To assist you in this worship, you may wish to light a candle, and gather some symbols that might help you to worship, reflect and pray. A green cloth for the current church season, something that inspires your imagination, a cross or an icon may be useful to help you reflect on today’s theme.
As this Sunday would normally be communion, I suggest you have before you an empty glass or wine glass and an empty plate on the cloth, for the liturgy of the empty plate and cup.
(adapted from Spill the Beans Iss.35)
Living God, we are here before you today as your people.
We are a community of faith, a family of hope, a people of love.
We give thanks that your constant and unending love
knows no boarders, no ethnicity, no gender or sexuality,
but is poured out freely upon each one of us, today and in perpetuity.
In a time of uncertainty and fear,
we ask that this love continues to sustain us
through whatever trials we face.
As we seek to follow you in this ever-changing world
we ask for the wisdom to see your light shining in every person we meet.
Let your example of care and compassion for all people be our guiding force.
In the many times that we fail to follow in your footsteps,
we ask, not only for forgiveness,
but for boldness and surety in our ability to carry on, to return to your path.
No matter how many times we may falter
we pray that we will always know that you stand with us.
God of all, merciful and loving,
we come before you,
in faith, hope, and love,
today and every day,
Matthew 15:10-28 (NRSV)
15:10 Then he called the crowd to him and said to them, “Listen and understand: 11it is not what goes into the mouth that defiles a person, but it is what comes out of the mouth that defiles.” 12Then the disciples approached and said to him, “Do you know that the Pharisees took offense when they heard what you said?” 13He answered, “Every plant that my heavenly Father has not planted will be uprooted. 14Let them alone; they are blind guides of the blind. And if one blind person guides another, both will fall into a pit.” 15But Peter said to him, “Explain this parable to us.” 16Then he said, “Are you also still without understanding? 17Do you not see that whatever goes into the mouth enters the stomach, and goes out into the sewer? 18But what comes out of the mouth proceeds from the heart, and this is what defiles. 19For out of the heart come evil intentions, murder, adultery, fornication, theft, false witness, slander. 20These are what defile a person, but to eat with unwashed hands does not defile.”
21Jesus left that place and went away to the district of Tyre and Sidon. 22Just then a Canaanite woman from that region came out and started shouting, “Have mercy on me, Lord, Son of David; my daughter is tormented by a demon.” 23But he did not answer her at all. And his disciples came and urged him, saying, “Send her away, for she keeps shouting after us.” 24He answered, “I was sent only to the lost sheep of the house of Israel.” 25But she came and knelt before him, saying, “Lord, help me.” 26He answered, “It is not fair to take the children’s food and throw it to the dogs.” 27She said, “Yes, Lord, yet even the dogs eat the crumbs that fall from their masters’ table.” 28Then Jesus answered her, “Woman, great is your faith! Let it be done for you as you wish.” And her daughter was healed instantly.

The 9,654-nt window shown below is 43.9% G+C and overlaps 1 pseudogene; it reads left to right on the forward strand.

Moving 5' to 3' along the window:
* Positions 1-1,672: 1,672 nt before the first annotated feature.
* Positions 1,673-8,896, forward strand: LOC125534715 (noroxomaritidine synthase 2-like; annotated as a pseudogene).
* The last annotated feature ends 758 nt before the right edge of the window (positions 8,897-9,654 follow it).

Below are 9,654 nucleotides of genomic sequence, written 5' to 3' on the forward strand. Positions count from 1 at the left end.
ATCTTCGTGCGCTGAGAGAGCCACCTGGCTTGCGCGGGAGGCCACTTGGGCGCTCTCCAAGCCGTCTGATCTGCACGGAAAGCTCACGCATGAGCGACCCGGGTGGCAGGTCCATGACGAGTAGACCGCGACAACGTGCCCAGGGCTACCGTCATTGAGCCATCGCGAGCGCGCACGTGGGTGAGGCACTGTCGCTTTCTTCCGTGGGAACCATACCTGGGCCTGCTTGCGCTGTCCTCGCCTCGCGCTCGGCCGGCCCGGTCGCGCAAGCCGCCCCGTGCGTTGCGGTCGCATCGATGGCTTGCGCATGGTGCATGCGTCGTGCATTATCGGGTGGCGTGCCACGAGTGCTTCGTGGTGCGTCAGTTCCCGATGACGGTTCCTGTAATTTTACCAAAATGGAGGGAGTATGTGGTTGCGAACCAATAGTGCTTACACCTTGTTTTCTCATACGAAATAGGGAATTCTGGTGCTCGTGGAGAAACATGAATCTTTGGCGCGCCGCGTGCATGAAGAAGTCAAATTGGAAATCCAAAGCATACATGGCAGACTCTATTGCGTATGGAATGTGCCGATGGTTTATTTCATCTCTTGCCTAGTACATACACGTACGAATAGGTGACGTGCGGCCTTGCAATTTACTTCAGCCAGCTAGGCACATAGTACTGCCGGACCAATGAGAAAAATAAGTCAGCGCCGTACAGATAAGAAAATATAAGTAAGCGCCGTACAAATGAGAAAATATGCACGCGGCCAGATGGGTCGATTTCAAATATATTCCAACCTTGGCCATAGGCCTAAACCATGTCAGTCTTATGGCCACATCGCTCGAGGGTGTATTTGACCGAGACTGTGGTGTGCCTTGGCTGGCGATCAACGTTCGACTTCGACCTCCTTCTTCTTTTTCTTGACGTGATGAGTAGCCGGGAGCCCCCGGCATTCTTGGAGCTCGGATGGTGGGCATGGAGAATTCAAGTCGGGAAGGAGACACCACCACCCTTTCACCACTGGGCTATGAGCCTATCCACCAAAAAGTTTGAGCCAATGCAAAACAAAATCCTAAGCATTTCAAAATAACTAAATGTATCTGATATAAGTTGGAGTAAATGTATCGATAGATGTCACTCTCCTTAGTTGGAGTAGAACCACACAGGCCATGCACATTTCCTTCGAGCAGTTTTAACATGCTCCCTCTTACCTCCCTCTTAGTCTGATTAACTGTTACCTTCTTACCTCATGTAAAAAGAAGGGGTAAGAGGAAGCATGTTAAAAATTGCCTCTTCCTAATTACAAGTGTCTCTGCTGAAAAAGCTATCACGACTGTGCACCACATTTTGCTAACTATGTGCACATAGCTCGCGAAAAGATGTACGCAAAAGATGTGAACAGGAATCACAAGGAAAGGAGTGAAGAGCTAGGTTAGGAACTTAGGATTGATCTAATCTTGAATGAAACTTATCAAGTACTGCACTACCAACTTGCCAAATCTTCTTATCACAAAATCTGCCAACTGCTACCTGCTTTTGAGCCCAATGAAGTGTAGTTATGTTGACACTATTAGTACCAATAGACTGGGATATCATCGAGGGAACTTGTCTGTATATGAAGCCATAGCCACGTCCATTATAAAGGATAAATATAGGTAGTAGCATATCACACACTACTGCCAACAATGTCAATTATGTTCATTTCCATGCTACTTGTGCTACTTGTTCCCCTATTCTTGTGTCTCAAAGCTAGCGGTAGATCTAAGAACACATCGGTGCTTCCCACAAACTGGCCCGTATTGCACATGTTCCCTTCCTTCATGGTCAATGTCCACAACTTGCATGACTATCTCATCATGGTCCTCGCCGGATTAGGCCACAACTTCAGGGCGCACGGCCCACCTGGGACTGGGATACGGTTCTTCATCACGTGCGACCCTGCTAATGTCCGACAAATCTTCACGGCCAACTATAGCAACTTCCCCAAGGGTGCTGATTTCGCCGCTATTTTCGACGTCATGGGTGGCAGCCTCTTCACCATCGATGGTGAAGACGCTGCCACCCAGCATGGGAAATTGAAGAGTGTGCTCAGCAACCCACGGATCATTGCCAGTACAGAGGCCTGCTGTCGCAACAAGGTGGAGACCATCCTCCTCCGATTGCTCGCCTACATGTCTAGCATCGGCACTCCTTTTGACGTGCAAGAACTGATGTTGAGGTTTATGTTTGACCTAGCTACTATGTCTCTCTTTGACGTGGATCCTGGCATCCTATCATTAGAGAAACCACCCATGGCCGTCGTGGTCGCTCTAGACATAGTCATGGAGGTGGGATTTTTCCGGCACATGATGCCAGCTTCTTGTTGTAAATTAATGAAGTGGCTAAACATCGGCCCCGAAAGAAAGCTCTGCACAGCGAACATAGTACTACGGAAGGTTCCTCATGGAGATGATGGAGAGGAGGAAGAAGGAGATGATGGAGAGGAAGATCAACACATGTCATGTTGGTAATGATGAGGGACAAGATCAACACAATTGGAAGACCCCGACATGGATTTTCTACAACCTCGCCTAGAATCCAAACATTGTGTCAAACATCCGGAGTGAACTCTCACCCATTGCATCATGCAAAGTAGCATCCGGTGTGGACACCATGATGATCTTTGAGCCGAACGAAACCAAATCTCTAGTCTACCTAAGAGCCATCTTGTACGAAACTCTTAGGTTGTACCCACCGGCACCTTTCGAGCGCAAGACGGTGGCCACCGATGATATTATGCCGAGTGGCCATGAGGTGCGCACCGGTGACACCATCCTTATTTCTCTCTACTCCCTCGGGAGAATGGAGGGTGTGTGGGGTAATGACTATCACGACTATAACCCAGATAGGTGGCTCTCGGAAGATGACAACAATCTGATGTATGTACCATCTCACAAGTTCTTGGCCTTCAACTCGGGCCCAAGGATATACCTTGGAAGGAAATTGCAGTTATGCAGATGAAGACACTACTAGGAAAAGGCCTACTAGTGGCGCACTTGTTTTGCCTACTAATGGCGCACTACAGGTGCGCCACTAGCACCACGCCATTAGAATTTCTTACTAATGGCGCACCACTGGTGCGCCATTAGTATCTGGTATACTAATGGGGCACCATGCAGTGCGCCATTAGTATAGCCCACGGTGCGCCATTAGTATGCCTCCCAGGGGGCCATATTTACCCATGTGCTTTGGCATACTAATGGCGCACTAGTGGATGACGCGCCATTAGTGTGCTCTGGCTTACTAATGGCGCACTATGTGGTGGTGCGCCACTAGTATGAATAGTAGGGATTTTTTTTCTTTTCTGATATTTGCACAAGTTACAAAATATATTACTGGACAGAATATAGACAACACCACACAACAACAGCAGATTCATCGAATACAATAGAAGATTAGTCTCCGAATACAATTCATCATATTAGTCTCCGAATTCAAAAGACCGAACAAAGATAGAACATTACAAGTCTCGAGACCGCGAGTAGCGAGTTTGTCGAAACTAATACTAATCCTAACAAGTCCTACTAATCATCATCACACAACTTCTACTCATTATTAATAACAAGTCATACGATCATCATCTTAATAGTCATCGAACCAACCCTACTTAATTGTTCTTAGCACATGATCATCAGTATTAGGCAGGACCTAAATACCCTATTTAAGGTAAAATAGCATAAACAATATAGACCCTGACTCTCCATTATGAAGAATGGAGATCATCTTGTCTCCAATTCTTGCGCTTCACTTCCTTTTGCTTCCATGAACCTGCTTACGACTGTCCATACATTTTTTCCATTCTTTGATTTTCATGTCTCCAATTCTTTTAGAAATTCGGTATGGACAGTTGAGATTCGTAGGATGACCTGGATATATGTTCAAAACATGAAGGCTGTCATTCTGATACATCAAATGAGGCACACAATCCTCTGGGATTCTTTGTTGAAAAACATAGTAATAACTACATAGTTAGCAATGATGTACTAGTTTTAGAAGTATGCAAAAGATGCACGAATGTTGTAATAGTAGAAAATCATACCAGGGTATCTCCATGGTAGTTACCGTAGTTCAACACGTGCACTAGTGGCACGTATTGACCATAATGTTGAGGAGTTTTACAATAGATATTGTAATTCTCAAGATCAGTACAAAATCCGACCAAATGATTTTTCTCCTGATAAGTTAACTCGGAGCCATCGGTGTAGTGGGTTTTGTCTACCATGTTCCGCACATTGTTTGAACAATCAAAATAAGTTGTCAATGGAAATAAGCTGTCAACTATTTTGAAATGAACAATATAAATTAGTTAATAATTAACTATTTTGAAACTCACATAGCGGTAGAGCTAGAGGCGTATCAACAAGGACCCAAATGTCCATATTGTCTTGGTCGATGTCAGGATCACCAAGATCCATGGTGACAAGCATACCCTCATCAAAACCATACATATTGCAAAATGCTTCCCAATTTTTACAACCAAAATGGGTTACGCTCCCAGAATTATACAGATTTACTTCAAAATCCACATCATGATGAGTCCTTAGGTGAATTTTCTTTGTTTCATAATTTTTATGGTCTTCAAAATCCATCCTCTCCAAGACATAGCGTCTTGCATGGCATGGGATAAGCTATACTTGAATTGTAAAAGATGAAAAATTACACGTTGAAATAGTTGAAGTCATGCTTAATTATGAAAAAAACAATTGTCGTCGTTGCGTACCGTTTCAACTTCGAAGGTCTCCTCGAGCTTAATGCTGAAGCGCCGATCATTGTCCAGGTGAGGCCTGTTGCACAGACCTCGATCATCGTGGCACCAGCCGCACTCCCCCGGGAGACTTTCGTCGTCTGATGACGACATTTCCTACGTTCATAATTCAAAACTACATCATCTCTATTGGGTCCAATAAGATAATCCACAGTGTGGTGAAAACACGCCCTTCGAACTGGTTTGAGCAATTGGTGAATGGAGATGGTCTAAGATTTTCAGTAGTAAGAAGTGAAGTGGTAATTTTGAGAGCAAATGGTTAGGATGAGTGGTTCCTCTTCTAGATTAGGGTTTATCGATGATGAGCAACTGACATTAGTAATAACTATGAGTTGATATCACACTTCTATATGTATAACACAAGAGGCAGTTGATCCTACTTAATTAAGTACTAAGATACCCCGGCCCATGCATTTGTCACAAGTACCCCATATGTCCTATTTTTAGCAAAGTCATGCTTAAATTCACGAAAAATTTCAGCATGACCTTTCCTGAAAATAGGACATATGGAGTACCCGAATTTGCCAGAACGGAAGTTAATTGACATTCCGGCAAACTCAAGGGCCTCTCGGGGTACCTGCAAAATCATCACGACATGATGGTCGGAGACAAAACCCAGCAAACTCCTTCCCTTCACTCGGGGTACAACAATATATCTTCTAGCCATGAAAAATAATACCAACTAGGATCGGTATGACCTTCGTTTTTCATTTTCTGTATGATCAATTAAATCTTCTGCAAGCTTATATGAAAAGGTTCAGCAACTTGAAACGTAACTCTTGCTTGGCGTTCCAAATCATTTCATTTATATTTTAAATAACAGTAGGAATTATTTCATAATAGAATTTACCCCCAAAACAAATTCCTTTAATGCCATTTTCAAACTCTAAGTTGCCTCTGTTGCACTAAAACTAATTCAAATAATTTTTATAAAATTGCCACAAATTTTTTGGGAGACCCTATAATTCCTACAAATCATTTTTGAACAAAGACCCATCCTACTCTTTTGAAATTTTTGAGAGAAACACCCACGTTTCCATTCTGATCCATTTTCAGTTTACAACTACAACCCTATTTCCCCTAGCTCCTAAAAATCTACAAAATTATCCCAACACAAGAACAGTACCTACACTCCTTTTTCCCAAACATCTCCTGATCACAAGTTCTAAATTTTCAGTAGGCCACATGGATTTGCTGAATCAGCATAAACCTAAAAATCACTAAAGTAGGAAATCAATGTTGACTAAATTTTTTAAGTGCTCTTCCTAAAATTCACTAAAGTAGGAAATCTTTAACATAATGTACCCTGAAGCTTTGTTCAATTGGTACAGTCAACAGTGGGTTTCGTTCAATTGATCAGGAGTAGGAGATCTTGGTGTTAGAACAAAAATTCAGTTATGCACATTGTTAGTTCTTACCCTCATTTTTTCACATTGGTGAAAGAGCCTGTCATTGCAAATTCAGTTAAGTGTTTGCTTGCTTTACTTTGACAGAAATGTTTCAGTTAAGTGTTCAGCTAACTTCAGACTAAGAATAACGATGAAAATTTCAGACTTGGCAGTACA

Reflecting on the Word
“I have come only to the lost sheep of Israel”
Today’s passage has two parts. The first is one on purity and religious custom, and the second is… also about purity and religious custom. What shocks us about the second story, though, is how Jesus speaks to the Canaanite woman.
The two passages, in different ways, talk what is socially acceptable and religious custom. But this story emphasises that we have to move past all the cultural stuff we practice in order to get to the heart of what God is about.
We are culturally hard-wired to repeat conventions and live by a bundle of unspoken rules in how we respond and react to people in our cultures. Each culture has caricatures about their generational conventions. For the UK it may be a ‘stiff upper lip’, and for Australia it’s “she’ll be right, mate”.
And we judge each other by these unspoken but ingrained rules each culture lives by. So the Pharisees challenge Jesus in the fact the disciples do not wash their hands (not for hygiene purposes but for signs of being pure) and say that they cannot be holy because they do not carry out the rituals that show they are pure.
Jesus challenges them in return suggesting that what comes out of your mouth comes from your heart. That’s how we can really see if someone is pure or not, implying the Pharisees are not pure because of what they have just said.
Straight after this, we move into the story of the Canaanite woman. All the conventions fly out the window. A woman (O dear!) who is on her own (What no chaperone? Breaking convention!) speaks to Jesus (Speaks!! How dare she do that!) and then by ignoring the disciples she breaks yet another social convention of obeying men.
So outwardly everything about her is unclean and wrong and potentially impure. Yet she then speaks from the heart about how she and daughter too have a place in the kingdom.